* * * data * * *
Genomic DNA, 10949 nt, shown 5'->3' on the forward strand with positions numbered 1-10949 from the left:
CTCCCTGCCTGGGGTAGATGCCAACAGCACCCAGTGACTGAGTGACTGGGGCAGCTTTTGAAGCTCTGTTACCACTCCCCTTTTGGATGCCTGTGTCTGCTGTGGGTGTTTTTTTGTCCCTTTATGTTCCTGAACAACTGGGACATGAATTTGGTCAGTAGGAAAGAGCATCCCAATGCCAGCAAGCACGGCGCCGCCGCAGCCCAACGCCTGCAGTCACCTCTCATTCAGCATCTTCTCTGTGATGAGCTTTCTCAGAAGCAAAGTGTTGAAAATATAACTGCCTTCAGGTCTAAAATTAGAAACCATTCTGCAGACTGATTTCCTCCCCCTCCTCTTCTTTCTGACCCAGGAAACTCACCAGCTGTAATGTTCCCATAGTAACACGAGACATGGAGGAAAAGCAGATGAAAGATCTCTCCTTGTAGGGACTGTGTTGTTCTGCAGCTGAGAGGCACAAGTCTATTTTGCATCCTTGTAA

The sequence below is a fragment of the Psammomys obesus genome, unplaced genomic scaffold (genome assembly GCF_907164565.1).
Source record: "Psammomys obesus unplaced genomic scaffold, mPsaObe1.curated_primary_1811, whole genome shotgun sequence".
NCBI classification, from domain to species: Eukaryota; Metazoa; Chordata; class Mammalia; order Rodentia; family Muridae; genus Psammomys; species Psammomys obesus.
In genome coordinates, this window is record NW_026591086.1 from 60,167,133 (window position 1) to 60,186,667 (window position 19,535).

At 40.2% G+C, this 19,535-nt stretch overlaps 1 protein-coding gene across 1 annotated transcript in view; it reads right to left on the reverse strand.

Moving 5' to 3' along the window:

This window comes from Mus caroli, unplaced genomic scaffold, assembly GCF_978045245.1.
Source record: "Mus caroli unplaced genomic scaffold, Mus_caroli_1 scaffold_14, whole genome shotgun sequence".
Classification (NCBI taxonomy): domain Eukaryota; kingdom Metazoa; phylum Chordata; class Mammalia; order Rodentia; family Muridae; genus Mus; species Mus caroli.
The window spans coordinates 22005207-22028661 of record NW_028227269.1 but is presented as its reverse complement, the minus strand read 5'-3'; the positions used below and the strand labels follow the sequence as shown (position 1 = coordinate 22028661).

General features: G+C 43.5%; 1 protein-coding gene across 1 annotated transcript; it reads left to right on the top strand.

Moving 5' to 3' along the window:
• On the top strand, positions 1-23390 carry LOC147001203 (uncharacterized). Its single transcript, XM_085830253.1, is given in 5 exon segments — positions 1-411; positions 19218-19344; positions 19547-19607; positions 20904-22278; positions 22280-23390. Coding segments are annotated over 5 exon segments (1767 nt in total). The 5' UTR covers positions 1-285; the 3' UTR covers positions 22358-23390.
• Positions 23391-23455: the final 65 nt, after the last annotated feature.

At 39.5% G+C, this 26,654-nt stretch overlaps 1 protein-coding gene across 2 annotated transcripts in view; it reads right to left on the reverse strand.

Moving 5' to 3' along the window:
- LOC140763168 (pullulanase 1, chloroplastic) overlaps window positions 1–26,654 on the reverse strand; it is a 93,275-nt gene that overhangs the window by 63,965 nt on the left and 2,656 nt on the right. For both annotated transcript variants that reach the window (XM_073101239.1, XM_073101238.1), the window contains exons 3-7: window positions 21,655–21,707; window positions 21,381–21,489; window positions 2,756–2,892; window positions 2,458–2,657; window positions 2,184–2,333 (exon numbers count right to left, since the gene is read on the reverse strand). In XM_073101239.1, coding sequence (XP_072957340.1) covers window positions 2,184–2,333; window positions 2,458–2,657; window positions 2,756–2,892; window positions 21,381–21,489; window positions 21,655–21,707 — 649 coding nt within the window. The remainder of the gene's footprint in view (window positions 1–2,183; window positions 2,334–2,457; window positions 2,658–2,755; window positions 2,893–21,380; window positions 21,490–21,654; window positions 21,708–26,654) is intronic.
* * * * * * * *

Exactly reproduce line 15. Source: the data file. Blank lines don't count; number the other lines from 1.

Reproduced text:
• On the top strand, positions 1-23390 carry LOC147001203 (uncharacterized). Its single transcript, XM_085830253.1, is given in 5 exon segments — positions 1-411; positions 19218-19344; positions 19547-19607; positions 20904-22278; positions 22280-23390. Coding segments are annotated over 5 exon segments (1767 nt in total). The 5' UTR covers positions 1-285; the 3' UTR covers positions 22358-23390.